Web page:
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Commentary: A road map for confronting the climate crisis in Md.

Traffic approaching the Bay Bridge. Photo by Bruce DePuyt.

By Crystal Harden-Lindsey

The writer is a board member of the Central Maryland Transit Alliance.

The climate crisis isn’t on the horizon — it’s already upon us. Its effects are evident daily, impacting our communities, economy, and even national security. It’s imperative that we push our leaders to take decisive action.

Gov. Wes Moore, who has championed environmental causes, and has repeatedly demonstrated his commitment to working with and listening to communities throughout our state, can take action today to help our state, and the nation, address this crisis at the size and scope needed. He can do so by making plans to take advantage of a new rule that was recently issued by the Biden administration.

Late last year, the U.S. Department of Transportation issued a new rule that requires state departments of transportation to measure greenhouse gas emissions from the National Highway System and establish targets to lower those emissions.

The rule also mandates the targets and results be made public. This is crucial because transparency is power. It allows all of us to hold leaders accountable. We can track progress, identify shortcomings, and demand improvements.

As of now, Governor Moore has not disclosed the plan for implementing this new rule in our state. With the climate crisis escalating, there is a pressing need for action.

The fact of the matter is the transportation sector is the largest contributor to greenhouse gas emissions in the United States. The new rule establishes a framework for assessing the performance of our road networks, and we must ensure that our state measures greenhouse gas emissions from transportation and sets targets for reducing those emissions.

The Biden rule does not establish targets or regulate states’ transportation plans. Instead, each state sets its own targets and adopts its own strategies for reaching them.

With record amounts of federal funds already flowing to states thanks to the Infrastructure Investment and Jobs Act, there is no time to waste to ensure that the projects are being built to reduce harmful carbon emissions, rather than increase them.

And the good news is that there is already federal funding available for states, like ours, to reduce our greenhouse gas emissions and take full advantage of this new rule.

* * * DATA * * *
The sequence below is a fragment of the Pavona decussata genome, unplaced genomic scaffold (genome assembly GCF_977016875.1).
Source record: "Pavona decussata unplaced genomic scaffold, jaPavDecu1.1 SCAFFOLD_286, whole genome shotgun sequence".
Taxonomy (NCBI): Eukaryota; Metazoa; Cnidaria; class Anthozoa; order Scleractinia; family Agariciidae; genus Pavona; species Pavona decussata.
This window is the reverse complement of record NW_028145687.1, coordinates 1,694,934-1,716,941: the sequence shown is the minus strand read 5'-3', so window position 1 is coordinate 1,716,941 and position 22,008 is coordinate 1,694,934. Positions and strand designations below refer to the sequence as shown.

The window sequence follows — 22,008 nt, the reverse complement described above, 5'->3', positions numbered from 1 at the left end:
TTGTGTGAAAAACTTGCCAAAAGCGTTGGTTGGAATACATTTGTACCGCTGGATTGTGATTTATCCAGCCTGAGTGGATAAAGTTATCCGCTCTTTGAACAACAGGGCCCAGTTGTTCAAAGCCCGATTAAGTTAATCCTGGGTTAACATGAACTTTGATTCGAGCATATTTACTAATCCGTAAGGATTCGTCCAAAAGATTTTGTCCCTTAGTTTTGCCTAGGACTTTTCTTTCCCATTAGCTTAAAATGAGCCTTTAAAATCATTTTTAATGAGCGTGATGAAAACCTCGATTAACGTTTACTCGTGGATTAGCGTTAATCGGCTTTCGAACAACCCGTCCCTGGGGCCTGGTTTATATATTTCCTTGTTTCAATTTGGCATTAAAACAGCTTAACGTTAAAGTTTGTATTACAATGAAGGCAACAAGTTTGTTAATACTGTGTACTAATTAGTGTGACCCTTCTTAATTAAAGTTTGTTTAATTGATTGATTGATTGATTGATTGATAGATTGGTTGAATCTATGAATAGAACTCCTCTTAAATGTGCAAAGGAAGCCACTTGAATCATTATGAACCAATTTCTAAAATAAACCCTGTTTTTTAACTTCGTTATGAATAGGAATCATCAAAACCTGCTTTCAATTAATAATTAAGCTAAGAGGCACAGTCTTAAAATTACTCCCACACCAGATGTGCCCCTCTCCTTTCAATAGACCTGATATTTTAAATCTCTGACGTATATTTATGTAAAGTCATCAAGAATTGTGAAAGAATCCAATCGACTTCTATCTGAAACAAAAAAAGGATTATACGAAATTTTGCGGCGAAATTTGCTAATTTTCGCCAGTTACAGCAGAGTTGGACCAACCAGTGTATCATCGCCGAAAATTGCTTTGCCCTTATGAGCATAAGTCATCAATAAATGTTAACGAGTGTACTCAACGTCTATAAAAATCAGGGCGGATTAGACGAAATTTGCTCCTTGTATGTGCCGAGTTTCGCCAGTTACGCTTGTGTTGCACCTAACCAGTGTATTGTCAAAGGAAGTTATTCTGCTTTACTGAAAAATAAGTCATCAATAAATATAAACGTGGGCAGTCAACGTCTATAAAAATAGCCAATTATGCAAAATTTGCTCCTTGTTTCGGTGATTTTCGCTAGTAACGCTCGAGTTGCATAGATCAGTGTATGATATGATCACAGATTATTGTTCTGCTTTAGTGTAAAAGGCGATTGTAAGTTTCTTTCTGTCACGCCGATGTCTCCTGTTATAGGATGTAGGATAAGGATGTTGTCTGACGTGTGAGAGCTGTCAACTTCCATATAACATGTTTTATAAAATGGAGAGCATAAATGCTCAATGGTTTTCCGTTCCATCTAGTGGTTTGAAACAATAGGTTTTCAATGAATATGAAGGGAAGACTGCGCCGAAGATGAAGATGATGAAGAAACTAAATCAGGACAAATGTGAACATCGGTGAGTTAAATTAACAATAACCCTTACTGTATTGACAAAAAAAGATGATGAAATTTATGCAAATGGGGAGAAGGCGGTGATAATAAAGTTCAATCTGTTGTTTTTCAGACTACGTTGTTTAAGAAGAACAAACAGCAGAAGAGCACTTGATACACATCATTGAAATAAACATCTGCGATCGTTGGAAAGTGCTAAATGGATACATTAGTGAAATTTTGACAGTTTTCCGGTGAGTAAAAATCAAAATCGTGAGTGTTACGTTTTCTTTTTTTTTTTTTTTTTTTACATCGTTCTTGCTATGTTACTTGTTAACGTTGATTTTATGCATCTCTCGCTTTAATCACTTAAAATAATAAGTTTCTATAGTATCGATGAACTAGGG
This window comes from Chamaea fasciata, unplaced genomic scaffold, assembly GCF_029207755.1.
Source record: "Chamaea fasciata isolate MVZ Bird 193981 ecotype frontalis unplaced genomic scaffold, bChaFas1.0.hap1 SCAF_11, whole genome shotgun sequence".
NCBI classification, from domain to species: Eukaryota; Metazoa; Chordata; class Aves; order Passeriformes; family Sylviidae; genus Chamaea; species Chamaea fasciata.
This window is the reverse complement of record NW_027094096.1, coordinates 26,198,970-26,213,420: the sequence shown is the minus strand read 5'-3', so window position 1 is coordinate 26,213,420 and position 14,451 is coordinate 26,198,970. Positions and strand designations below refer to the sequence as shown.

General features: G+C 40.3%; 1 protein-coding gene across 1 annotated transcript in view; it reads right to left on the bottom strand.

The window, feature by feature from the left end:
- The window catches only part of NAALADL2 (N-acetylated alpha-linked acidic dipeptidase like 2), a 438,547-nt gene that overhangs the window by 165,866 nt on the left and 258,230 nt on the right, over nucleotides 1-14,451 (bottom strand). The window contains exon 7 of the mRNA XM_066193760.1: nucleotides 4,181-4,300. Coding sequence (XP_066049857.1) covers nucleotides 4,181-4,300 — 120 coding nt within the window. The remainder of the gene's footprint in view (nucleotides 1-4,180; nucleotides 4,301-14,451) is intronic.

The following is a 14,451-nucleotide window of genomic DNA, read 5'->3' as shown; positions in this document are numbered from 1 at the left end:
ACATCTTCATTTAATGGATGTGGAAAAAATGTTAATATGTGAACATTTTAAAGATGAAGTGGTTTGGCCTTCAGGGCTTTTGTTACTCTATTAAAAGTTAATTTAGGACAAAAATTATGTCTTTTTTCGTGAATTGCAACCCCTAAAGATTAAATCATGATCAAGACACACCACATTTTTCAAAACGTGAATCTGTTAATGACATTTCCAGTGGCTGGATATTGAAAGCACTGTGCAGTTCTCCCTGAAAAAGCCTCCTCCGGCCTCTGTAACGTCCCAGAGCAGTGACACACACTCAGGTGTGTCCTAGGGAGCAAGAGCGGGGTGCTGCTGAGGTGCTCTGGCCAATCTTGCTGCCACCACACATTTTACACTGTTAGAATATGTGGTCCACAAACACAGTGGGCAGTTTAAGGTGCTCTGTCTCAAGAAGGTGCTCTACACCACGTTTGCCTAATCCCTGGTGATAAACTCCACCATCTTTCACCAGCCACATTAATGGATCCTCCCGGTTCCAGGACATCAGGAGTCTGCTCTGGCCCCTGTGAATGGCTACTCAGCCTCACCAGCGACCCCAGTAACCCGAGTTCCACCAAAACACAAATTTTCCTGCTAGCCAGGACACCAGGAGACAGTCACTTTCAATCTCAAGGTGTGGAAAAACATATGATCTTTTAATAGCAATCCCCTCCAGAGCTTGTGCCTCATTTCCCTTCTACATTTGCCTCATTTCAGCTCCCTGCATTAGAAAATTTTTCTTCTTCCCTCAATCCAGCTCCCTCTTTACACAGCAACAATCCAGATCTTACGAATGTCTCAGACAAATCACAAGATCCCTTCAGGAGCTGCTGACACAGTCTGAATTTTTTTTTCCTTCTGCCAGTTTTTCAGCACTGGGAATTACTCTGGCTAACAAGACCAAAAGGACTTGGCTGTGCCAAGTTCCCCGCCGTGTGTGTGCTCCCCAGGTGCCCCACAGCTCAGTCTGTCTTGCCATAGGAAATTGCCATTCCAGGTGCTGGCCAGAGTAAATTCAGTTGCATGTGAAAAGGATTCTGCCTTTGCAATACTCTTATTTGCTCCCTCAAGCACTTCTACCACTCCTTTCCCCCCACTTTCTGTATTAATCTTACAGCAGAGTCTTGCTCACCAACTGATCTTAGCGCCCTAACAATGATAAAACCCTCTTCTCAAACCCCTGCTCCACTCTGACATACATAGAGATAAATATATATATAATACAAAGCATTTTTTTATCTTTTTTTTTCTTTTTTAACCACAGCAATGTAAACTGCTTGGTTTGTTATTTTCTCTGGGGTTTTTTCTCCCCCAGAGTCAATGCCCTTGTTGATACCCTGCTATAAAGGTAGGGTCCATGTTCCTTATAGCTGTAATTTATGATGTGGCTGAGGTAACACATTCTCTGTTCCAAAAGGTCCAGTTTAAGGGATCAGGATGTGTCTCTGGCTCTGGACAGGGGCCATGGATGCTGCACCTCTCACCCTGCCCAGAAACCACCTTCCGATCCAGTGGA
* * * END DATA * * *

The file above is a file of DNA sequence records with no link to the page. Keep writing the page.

The bipartisan infrastructure law, signed last year, is a historic bill and this new action by the federal Department of Transportation will support its goals not only of creating jobs, rebuilding the nation’s crumbling infrastructure and investing in transit but also of helping to combat climate change.

The other reason to act with urgency is because we know Big Oil is doing everything they can to stop implementation of this rule and will almost certainly join with Republicans to challenge this new rule in court in an attempt to have it overturned. But if states, like ours, move quickly to implementation and set ambitious goals now, it will be a lot harder for Big Oil. It’s always harder to repeal or rollback plans after states have already started, than it is to stop them before they’ve even begun.

The benefits of this rule are clear.  With the information the rule will bring to light, states can make wiser transportation investments. Environmentally, that would mean cleaner air and tangible steps towards tackling climate change. Economically, that could encourage investment in public transportation, discourage expansion of greenhouse gas producing highways and roads, and promote innovation in green technology to decrease highway pollution. Health-wise, smarter transportation investments would reduce emissions, which means fewer air quality-related health issues, especially in communities of color where the impact of our current carbon footprint is felt the most.

We know this plan and process works. There are already numerous examples from states, including California and Colorado, that have adopted similar measures and provide a road map for emission reductions with a stated goal of reducing the amount we all need to drive.

We are hopeful that the Moore administration will do the same. And ensure our state leads when it comes to tackling the climate crisis.


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Commentary: A road map for confronting the climate crisis in Md.